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Oregon Residents Should Assume That Their Personal Information Was Exposed

Residents of Oregon should presume that their information has been compromised. According to the Oregon Department of Transportation (ODOT), this is the case days after it was revealed that ODOT was involved in a global breach affecting numerous organizations that use the MOVEit software.

ODOT suggests that residents monitor their credit and block their credit files. Approximately 3.5 million Oregonians with active ID cards were affected. ODOT does not know who was affected or what data was accessed, but hackers may have gained access to the names, addresses, license ID numbers, and last four digits of residents’ social security numbers.

Oregonians Must Presume Their Data Was Hacked

Do you know that after nearly two years on the run, the Guatemalan ex-wife of an Oregon man has been captured and charged with his murder? In May, a Coos County grand jury accused Reina Gabriela Jackson, also known as Reina Gabriela Matute-Ruano, with second-degree murder and conspiracy to murder her ex-husband, Dr. Craig Jackson, in August 2021:

Mike Bruemmer, head of Experian Credit Bureau’s global data breach resolution, states hackers can “apply for loans, lines of credit, passport or other government ID, or benefits, apply for a job, or even in a worst case scenario commit a criminal offense by creating a synthetic identity with good information taken from this breach, putting another name on it, or changing some of the information – but being able to evade law enforcement.”

Bruemmer states that you must take precautions against identity theft as soon as feasible. In addition to the two measures recommended by ODOT, Bruemmer suggests changing passwords, avoiding public WiFi, and considering changing passwords on home routers. The compromised data did not include credit card, banking, or other financial information; however, ODOT still advises taking action.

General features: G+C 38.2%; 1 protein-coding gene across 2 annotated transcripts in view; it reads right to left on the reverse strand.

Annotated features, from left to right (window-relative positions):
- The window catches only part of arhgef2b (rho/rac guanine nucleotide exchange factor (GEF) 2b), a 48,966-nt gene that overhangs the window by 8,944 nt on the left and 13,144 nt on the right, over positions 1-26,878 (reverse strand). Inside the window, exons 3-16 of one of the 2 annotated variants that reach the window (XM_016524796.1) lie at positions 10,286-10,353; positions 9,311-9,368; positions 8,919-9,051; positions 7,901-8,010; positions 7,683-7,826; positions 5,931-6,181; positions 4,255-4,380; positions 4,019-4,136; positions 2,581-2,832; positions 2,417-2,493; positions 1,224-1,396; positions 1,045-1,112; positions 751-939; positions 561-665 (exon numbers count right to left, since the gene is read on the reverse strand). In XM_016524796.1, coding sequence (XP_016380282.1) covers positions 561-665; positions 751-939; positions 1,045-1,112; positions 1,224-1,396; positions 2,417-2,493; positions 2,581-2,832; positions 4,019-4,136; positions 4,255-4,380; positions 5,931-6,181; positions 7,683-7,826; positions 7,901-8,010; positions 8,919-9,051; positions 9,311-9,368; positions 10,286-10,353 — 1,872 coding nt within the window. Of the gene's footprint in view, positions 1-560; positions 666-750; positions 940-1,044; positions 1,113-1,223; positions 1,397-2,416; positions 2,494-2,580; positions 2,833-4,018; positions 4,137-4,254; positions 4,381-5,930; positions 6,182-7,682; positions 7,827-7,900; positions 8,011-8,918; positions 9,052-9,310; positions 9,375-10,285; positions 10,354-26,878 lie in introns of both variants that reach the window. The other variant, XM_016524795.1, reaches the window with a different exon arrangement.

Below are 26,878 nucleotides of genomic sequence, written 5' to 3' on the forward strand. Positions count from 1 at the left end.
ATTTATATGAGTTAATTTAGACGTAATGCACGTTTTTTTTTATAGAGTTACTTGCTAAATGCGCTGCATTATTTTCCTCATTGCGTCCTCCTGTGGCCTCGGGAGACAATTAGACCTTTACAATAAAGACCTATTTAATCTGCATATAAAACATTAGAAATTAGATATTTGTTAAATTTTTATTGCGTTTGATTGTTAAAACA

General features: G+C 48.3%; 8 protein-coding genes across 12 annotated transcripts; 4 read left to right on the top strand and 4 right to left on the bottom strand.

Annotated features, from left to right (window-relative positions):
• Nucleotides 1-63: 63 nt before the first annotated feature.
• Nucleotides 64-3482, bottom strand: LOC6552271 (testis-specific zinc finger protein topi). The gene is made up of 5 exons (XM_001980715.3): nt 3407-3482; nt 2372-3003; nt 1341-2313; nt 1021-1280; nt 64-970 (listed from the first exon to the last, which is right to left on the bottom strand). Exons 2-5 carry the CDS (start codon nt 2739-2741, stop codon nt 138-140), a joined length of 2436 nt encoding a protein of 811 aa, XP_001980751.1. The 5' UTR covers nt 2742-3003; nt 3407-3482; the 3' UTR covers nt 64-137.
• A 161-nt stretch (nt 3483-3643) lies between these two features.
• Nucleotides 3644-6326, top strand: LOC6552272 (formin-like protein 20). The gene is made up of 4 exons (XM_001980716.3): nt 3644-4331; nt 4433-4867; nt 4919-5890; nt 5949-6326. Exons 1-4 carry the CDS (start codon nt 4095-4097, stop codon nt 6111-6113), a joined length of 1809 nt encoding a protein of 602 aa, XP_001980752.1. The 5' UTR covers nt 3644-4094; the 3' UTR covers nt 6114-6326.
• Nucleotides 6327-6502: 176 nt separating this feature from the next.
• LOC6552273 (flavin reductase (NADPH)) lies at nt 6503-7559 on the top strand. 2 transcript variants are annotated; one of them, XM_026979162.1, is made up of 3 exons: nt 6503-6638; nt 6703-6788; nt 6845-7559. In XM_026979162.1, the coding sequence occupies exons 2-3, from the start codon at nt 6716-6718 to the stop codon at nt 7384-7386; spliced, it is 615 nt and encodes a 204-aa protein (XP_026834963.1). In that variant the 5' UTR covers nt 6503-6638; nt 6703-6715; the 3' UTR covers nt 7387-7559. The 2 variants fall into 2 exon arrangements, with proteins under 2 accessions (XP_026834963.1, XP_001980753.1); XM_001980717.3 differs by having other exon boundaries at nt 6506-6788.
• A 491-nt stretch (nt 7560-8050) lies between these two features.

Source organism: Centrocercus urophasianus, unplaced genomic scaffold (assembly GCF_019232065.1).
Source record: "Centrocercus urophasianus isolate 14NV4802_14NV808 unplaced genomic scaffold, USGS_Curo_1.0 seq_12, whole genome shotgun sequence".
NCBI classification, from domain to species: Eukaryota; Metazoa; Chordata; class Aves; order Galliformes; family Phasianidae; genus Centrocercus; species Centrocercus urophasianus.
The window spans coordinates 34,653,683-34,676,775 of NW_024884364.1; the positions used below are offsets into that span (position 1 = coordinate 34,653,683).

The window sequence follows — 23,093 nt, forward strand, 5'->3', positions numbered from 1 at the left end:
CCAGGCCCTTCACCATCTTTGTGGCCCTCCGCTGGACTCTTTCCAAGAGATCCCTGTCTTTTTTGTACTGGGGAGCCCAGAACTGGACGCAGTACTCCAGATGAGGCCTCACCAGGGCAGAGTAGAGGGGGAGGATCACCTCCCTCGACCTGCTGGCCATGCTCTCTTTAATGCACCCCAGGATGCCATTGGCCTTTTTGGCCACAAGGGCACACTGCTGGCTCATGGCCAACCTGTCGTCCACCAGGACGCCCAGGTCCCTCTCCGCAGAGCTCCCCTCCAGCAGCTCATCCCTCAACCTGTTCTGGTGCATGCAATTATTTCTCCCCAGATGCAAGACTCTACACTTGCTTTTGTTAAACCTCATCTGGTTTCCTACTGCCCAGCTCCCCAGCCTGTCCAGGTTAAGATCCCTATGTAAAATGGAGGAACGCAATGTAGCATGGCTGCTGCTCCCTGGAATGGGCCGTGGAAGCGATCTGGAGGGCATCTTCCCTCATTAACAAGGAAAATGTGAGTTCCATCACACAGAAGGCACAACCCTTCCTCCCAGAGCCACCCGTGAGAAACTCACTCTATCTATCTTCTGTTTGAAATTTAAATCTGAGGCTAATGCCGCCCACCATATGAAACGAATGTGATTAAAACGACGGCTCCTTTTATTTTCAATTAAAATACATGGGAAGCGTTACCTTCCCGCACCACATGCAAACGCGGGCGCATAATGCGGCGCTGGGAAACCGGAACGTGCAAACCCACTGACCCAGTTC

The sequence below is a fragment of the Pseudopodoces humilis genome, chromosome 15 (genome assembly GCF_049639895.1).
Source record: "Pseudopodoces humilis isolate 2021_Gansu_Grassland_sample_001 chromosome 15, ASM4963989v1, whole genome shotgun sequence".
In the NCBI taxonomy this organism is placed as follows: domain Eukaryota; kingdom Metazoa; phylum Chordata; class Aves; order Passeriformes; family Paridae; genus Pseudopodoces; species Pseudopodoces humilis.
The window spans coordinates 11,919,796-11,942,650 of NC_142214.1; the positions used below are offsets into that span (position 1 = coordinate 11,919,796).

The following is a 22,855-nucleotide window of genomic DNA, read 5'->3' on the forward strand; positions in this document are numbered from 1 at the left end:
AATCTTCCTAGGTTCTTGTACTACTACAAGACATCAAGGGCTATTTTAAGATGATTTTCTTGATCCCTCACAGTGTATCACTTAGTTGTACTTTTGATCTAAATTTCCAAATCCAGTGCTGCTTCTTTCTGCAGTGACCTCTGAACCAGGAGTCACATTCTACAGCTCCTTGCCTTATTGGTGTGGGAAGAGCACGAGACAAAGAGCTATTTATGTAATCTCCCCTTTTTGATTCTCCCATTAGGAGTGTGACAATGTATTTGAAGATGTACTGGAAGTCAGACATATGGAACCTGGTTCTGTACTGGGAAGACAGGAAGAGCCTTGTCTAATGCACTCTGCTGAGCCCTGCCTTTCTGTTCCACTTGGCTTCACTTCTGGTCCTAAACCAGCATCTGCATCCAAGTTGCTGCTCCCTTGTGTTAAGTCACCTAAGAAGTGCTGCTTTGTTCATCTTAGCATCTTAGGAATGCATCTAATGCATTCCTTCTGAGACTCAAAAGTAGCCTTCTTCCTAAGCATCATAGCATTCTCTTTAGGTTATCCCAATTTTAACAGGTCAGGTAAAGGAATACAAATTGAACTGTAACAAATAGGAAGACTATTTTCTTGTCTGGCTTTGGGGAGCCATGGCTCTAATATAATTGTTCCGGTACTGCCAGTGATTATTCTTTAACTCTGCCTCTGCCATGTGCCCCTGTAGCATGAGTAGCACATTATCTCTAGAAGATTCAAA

Michelle Godfrey, the Public Information Officer for Oregon’s DMV, reports that the agency has not received any reports of identity theft or fraud, but if residents observe any suspicious activity –

“they should contact a credit reporting agency and get instructions for how to deal with that. If they identify it then as identity theft, or fraud, then that raises to the level of criminal activity and that should be reported to the police. If something then is reported to police and law enforcement is involved, then come to the DMV and we can help you with a new ID card, but not until that point would it be appropriate to come to the DMV to change your ID.”

Godfrey states that you can obtain a complimentary copy of your credit report at To prevent this from occurring in the future, Godfrey explains –

“We have applied security patches to correct the vulnerability in the MOVEit software so our system is as secure as it ever was. We are going to be evaluating that over the next couple of days, probably weeks, as to how we want to move forward.”

As per state policy, Godfrey stated that ODOT will not respond to ransom demands.

Neon Martin

Neon Martin is a talented content writer with a passion for crafting engaging, informative articles on a wide range of topics. With a keen eye for detail and a love of language, Neon has honed their writing skills over several years of experience in the field. Neon's work can be found on, where they contribute insightful articles that explore the many facets of life in Hillsboro and the surrounding areas. Whether delving into local events, highlighting community leaders, or sharing tips on living a healthy and fulfilling life, Neon's writing always captivates and informs.

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